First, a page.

Streaming meetings at the Library

Streaming is now ubiquitous with most things we do, or for what I do at the very least! Netflix, check  Spotify, check Apple TV check check! The ability to stream entertainment to our various devices either when we’re at home or out and about has now become incredibly popular, nay mainstream, and as long as you have a WiFi connection and a device, seemingly easy. All well and good for our social fixes but what about when you’re in work? Can streaming help deliver solutions that will engage all staff across a range of sites and different working set ups?

As part of the Digital First initiative one of the quick wins that was settled upon was to start streaming staff meetings so that there was a greater outreach for staff who are unable to attend meetings regularly or can catch up on at a more convenient time. Other positives included:

  • Time saved…less travel time to get to meetings means more productivity and an opportunity to do more work.
  • Increased staff flexibility….Staff can watch the videos whenever and wherever they please.
  • Richer content…there is more flexibility with using different technologies and this content can be accessed easily at a later date.
  • Web access…. streaming capabilities do not have a range restriction. Anyone with internet connectivity and access rights can participate.
  • Eco-friendly….. Webcasting is virtual in nature and this means a considerable reduction in the environmental footprint.

For the pilot sessions Carl and I used a piece of software called Wirecast Play which was connected to the Libraries YouTube account, we then used a plug in camera which was connected to the laptop and hit Stream….Voila!

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The good things to note about this piece of software is the ease with which it is to use, though I will note that it is quite click heavy as you go through all the set up, but once you have done this you can sit back and forget about the streaming and get on with either your meeting or presentation. With this particular piece of software you can also pre-load slides if you have them to appears side by side with you talking. You can also mute the content at any given time, such as when group discussions are happening and you don’t need your viewers to listen. Questions can also be submitted via YouTube rather than Wirecast from viewers in live time. The only negative of this is that you require a Google account to login to YouTube to ask questions which some of our viewers didn’t have. Another negative point came from the audio available from the speakers we used in the first meeting pilot. Viewers reported that the sound changed depending on where the speaker was talking in the room, and that when the audience clapped the audio suddenly got very loud and took a few by surprise. At the second meeting we used the audio from the laptop and this was more favourable, although still not a perfect solution. A final negative to note, and something that cannot be controlled by the streaming service, is the room itself. At the second event, the slides were projected onto a wall which was often hit by sunlight; this meant that viewers couldn’t always see the screen so were reliant on the audio sound more than ever.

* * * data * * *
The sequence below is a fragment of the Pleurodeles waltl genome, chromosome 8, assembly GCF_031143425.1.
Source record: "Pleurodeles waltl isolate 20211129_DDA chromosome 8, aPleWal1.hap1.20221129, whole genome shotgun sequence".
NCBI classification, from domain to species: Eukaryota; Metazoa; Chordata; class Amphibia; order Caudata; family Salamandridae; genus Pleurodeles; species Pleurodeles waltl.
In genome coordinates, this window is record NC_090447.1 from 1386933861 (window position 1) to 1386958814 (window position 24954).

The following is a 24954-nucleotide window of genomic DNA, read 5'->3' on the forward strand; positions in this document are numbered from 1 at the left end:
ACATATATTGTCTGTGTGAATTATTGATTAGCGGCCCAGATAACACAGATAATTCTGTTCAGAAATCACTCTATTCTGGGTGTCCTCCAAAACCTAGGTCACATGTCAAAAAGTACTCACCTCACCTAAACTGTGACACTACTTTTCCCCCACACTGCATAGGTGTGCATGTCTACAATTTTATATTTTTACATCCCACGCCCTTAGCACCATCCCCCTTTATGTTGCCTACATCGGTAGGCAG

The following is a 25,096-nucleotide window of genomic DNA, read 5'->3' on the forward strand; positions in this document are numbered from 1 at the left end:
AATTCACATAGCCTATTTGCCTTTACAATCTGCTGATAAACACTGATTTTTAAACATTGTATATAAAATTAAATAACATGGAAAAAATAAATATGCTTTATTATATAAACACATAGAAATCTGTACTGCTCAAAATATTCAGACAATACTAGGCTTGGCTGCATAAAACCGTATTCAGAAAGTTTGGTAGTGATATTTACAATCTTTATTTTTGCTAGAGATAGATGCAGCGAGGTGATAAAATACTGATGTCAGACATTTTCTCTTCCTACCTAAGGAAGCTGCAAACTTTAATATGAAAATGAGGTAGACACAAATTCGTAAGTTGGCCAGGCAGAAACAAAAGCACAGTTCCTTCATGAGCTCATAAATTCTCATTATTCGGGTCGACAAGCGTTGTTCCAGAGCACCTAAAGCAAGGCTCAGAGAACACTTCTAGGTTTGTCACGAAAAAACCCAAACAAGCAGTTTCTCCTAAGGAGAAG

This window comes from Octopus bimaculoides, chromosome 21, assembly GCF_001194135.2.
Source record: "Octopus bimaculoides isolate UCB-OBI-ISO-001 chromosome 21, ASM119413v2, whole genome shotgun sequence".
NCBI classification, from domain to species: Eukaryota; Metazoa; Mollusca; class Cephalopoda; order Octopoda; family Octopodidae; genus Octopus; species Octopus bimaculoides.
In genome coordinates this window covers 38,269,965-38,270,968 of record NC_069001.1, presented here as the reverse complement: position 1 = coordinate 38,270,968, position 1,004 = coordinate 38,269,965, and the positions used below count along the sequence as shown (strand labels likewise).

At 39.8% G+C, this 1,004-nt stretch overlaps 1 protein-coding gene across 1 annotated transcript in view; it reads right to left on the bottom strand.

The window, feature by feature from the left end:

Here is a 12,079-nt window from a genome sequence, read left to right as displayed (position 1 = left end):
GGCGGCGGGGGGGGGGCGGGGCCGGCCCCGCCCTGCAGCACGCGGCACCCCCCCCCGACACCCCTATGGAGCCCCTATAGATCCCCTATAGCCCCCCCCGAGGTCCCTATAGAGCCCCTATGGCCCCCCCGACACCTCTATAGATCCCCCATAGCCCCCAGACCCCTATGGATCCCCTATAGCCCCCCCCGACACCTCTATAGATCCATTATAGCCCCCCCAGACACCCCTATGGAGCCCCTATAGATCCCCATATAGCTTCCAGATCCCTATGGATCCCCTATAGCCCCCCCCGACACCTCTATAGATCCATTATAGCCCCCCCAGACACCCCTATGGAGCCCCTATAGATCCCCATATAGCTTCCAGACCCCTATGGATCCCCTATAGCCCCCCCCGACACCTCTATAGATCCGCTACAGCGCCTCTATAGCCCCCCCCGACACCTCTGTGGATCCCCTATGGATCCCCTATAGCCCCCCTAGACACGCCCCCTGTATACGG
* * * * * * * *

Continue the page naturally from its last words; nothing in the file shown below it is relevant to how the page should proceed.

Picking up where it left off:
Overall though this software is not perfect, the market is constantly changing and we can look for a better solution to what we require whilst continuing to use Wirecast Player. We feel that there could be better and more user friendly pieces of software available on the market such as YouTube‘s Live Event set up, or Live Stream which sees over 40,000,000 viewers watching events live each month. It would be interesting to hear if anyone else has any thoughts on streaming meetings online at the Library, or if they know of any technologies or pieces of software that we could test?

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One thought on “Streaming meetings at the Library

  1. Perhaps we could try https://screencast-o-matic.com/ which claims to offer screen and webcam casting together. If we had a lapel mic for the speaker then we could share slides, the speaker’s face and voice all at once. The problem would be the faff of changing setup for more than one speaker (messy for our usual 3-5 speaker All Staff Meetings) and it wouldn’t pic up the sound of audience questions (although an omnidirectional mic between the speakers and the front of the audience might work.

    I’ve not tried any of this myself, and I’m aware that the effort required might outweigh the benefits.

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